Tunisia and Egypt are edging closer to major debt crises that could suck in a volatile North Africa region, and pose tough choices to wealthy Gulf Arab neighbours, investors and analysts warn.
The countries are already being challenged by shortages of essential goods and financial market dysfunction and, in Tunisia's case, a political crisis caused by President Kais Saied's consolidation of power and crackdown on opponents.
Egypt, as North Africa's largest economy and most populous nation, has long been assumed to be too big to be allowed to fail, but Tunisia too carries outsized significance as the birthplace, and supposed sole success story, of the Arab Spring.
Tunisian hopes for a long-awaited International Monetary Fund (IMF) support package are still flickering, although concerns remain whether it would stick to a programme given the fractured politics.
President Saied has criticised the IMF, saying Tunisia will not bow to its "diktats" on food and energy subsidy cuts and a reduction in the public wage bill, warning it could fuel renewed social upheaval.
"Given the current politics, you have to question whether an IMF programme would even survive a first or second review," said Matt Vogel, at emerging and frontier market asset manager, FIM Partners.
Without sustained IMF help, though, the country faces a full-blown balance of payments crisis.
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One of the highest public sector wage bills in the world means its fiscal deficit will remain around 5 per cent of GDP, JPMorgan estimates, while Morgan Stanley warns FX reserves will not even cover two months of basic imports this time next year, at their current rate of attrition.
Making debt payments could become almost impossible. Most of the country's borrowings are domestic, but it has a 500 million Euro foreign loan repayment in October, followed by another in February next year.
"There is always a risk that the IMF programme is delayed for such a long time that when it comes, it is too little, too late" said Matt Robinson, a senior sovereign analyst at credit rating agency, Moody's.
On the risk of a default? "That could be an eventual outcome. That is what our low rating is pointing to."
Egypt's finances also look stretched, despite it securing a $3 billion IMF rescue plan in December.
Its debt-to-GDP ratio is fast approaching 100 per cent and three major currency devaluations totalling 50 per cent in little over a year means the interest payments on its debt alone – a large slab of which is borrowed in dollars, Euros or yen – will soak up over half of the government's revenues next year, according to Fitch.
The rating agency, which downgraded Egypt's credit rating again on Friday, highlights that only default-stricken Sri Lanka would need to pay more. And, like that example, a lack of dollars in Cairo's local currency markets is biting the economy.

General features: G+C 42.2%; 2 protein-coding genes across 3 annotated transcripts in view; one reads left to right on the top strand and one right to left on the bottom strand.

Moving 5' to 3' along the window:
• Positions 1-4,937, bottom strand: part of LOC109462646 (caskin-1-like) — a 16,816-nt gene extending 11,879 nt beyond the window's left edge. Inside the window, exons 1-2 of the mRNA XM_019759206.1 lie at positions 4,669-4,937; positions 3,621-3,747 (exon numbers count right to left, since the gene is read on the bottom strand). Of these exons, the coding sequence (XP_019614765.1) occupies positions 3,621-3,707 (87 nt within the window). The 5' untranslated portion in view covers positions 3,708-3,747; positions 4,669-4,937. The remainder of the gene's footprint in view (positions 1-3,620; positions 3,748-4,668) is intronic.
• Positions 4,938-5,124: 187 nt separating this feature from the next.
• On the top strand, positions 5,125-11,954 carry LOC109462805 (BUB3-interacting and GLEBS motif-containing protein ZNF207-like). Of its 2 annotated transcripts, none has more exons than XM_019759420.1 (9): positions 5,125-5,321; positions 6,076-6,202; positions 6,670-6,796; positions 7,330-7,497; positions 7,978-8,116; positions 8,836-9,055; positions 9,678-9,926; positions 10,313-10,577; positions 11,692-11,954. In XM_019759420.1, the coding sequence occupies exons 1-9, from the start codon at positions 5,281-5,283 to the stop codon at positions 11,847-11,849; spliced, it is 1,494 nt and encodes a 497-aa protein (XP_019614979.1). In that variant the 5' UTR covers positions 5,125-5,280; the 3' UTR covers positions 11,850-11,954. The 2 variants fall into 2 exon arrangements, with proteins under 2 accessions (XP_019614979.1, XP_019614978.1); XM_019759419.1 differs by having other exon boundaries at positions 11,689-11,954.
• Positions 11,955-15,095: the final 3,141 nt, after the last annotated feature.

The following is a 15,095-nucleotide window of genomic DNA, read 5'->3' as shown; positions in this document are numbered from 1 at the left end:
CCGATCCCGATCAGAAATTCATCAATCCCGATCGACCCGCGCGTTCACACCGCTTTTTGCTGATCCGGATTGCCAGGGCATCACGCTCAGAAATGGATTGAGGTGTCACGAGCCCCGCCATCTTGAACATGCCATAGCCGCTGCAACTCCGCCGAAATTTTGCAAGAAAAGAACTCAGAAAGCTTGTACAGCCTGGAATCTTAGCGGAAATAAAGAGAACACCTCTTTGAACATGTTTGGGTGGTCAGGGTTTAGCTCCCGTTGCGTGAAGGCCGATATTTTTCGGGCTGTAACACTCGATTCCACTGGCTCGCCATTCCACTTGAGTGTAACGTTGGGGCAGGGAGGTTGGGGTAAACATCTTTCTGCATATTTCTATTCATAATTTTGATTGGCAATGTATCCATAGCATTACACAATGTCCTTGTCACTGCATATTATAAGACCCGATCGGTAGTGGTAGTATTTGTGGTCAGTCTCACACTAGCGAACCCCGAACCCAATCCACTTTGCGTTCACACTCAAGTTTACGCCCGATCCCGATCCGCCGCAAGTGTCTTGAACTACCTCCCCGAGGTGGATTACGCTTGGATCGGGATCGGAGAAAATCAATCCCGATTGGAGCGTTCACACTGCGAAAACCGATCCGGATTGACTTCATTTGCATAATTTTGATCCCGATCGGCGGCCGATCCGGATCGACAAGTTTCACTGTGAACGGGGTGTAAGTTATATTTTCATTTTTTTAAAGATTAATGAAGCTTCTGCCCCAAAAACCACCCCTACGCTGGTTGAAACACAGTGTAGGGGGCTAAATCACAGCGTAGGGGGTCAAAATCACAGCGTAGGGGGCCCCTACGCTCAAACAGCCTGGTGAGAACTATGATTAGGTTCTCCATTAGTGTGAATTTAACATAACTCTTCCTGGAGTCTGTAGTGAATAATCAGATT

The Egyptian pound now changes hands at more than 40 to the dollar on the streets, nearly 25 per cent below the currency's official rate, despite the repeated devaluations and interest rates jumping to 18.25 per cent.
Many economists believe they will have to go much higher still, all of which will feed a problematic economic narrative for next year's presidential elections.
"For the population, up until the pandemic, there had been a marginal improvement in living standards," said David Butter, an Associate Fellow on London-based think tank, Chatham House's Middle East and North Africa Programme.
"But, since late 2021, we have gone back into this cycle of instability on the exchange rate market and soaring inflation."
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President Abdel Fattah Al-Sisi's government has rubbished talk of a default and, to help plug the funding holes is targeting $2 billion worth of state-owned asset sales by the end of June.
Whether that is achieved will be crucial, both for the IMF which expects sell offs to cover roughly half of Egypt's $17 billion funding gap over the next four years, and for Gulf allies Saudi Arabia, the United Arab Emirates and Qatar that have traditionally bailed the country out.
They are currently taking a tougher stance, which analysts put down to neighbourly politics and differences over valuations of the assets to be sold, although there are still positive noises being made.
UAE Economy Minister, Abdullah bin Touq Al Marri, told Reuters on a recent trip to London that, "the UAE and Egypt will always stand together" adding that infrastructure funding showed the relationship between the two was "very deep" and "very dynamic".
For regular asset managers, though, there has been a painful 20 per cent slump in Egypt's near $30 billion worth of international bonds this year.
Suez Canal and tourism revenues may be improving, but Cairo has a combined $5.8 billion worth of 'principal' and 'coupon' payments on those bonds next year, which also carry a 2 per cent 'weight' in the world's most closely-followed emerging market debt index.
Carl Ross, a veteran of EM crises at fund manager, GMO, said the wealthy Gulf states would have to balance the cost of supporting Egypt against the risk of regional instability, if a country with a 110 million population went bust.
"It would not be immaterial if it were to default," Ross said about the impact on global money managers.
"These very wealthy Gulf countries have generally enhanced financial stability in the region," via their support he added. "No one knows how long this will persist and under what conditions."
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